I’m excited. I just want to make stuff!

How can you use the change in seasons to inspire creativity?

  • When seasons change, nature is busy. It’s a great time to take those re-energizing walks we like and look out and around.
  • Change your home environment. Some people change all their drapes, pillows and even artwork. Perhaps you will like to change the layout of your furniture to take advantage of the window instead of the fireplace, or move your writing station to a different part of the house.
  • Re-organize your inspirational pin board if you have one. When something visual is left to sit, it can start being ignored. What can you remove from your board that is not relevant? Are there different connections that weren’t obvious in the middle of winter? Maybe some of the ideas there have already been expressed and can be retired.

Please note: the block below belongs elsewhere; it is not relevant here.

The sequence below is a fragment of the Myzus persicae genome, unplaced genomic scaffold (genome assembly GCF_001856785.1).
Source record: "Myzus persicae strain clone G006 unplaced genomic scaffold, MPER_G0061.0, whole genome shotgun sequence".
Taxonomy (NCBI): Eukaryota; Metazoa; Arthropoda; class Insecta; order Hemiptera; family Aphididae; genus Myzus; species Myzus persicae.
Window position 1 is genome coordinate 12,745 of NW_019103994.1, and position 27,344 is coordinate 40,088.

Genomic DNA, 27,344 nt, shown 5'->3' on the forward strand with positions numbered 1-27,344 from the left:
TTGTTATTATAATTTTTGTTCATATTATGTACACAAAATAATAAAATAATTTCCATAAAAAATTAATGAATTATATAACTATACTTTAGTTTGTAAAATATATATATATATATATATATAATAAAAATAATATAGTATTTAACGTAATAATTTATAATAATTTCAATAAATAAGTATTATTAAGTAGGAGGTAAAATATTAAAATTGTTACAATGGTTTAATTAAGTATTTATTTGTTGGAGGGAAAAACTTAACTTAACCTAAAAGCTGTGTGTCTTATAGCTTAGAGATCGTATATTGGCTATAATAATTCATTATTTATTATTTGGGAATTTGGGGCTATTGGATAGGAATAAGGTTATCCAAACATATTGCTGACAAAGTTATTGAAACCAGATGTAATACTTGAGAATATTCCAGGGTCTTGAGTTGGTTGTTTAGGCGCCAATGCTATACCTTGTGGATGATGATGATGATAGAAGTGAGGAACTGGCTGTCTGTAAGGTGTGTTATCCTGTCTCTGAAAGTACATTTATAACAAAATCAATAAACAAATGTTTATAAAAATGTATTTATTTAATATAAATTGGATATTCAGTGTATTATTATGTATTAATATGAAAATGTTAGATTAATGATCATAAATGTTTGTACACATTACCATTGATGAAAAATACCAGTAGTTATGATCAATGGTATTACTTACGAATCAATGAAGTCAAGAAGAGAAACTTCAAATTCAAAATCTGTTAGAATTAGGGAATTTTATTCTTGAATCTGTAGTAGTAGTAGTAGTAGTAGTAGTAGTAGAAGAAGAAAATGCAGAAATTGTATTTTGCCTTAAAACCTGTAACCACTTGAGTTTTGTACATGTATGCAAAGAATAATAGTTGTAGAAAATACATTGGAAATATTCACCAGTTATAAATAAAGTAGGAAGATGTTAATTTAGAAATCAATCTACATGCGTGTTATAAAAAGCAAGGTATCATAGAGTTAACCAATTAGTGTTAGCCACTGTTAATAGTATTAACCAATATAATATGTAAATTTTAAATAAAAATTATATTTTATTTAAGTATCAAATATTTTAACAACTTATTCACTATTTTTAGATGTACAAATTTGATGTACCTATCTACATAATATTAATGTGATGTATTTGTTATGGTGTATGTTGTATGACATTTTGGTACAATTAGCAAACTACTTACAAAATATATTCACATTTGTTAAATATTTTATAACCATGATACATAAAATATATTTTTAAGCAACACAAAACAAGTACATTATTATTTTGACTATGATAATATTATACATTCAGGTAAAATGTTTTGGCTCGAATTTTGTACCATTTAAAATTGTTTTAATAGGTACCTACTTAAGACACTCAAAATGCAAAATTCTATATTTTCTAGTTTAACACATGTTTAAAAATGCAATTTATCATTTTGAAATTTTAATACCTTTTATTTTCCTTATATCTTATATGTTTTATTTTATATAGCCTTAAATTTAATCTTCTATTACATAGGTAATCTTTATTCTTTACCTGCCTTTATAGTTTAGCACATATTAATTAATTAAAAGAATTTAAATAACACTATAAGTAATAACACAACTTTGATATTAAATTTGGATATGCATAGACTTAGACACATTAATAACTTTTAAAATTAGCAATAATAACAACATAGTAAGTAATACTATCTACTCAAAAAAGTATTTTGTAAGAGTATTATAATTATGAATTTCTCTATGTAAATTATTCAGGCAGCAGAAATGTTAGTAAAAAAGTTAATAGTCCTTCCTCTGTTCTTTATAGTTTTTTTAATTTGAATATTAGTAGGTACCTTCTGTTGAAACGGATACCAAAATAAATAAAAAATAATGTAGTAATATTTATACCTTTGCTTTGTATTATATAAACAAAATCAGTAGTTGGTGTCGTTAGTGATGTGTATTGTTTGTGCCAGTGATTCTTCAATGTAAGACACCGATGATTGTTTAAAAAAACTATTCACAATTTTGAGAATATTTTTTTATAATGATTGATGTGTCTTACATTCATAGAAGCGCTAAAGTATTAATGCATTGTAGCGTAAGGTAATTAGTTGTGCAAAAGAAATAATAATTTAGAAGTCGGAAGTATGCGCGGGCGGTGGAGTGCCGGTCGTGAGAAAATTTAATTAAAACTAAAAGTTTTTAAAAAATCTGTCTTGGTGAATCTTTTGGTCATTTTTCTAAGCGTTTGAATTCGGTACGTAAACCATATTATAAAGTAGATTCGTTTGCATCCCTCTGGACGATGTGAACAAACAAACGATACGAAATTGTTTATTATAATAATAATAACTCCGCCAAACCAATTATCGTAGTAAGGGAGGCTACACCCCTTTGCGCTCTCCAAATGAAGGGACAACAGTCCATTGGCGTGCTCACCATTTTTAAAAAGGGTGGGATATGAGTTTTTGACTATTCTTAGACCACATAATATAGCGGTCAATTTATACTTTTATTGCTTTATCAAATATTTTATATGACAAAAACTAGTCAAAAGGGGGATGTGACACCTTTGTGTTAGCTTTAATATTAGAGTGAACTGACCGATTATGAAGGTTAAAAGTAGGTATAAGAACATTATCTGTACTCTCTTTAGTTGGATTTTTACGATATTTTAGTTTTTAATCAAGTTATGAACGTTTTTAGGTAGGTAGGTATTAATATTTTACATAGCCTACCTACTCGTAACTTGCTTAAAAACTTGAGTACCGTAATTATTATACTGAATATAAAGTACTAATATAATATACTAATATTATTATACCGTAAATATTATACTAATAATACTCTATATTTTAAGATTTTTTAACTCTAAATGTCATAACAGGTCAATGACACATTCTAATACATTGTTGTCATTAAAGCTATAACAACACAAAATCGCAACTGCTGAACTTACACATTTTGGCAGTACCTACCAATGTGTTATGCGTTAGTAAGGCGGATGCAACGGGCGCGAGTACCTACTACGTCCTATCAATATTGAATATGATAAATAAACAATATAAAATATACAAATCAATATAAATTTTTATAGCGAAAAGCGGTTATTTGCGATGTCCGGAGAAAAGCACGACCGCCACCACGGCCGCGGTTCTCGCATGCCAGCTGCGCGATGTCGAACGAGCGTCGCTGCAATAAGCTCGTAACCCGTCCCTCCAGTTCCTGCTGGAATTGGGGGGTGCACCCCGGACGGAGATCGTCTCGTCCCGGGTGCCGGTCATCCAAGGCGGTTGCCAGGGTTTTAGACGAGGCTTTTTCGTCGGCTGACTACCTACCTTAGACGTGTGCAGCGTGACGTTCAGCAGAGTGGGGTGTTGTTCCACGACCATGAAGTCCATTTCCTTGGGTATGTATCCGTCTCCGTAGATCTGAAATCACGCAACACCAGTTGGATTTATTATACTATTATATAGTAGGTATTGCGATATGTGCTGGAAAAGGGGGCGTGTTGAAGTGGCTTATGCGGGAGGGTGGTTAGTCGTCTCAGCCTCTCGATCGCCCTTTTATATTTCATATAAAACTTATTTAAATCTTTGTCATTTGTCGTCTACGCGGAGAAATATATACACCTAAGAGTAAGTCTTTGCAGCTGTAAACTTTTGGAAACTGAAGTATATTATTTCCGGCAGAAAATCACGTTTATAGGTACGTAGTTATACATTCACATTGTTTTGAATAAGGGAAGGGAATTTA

• Food, food, food. The warmth of chowders is ready to give way to fruity smoothies and aqua frescas in the northern hemisphere, while the last of the summer fruit salads will soon be replaced by stews and roasts as winter comes. The change of seasons when so many magazines and bloggers start publishing new recipes is a good time to try something new.
  • Resolutions are not just for New Year’s Day. Chances are your resolutions have already suffered. What if you consider your resolutions to be quarterly affairs based around the seasons instead? Personally I think it is easier to start something new when the whole of nature is bursting with energy than in the very dark of winter when it is man-made calendars that define the new beginning.

The Year Ahead

New bulbs poking up through the woodchip mulch.

New beginnings. Photo Credit: James Coburn

Yes, it has been a bit of a staggered start to the new year of Creativity Blasts. I’m sorry about it, BUT that’s all about to change.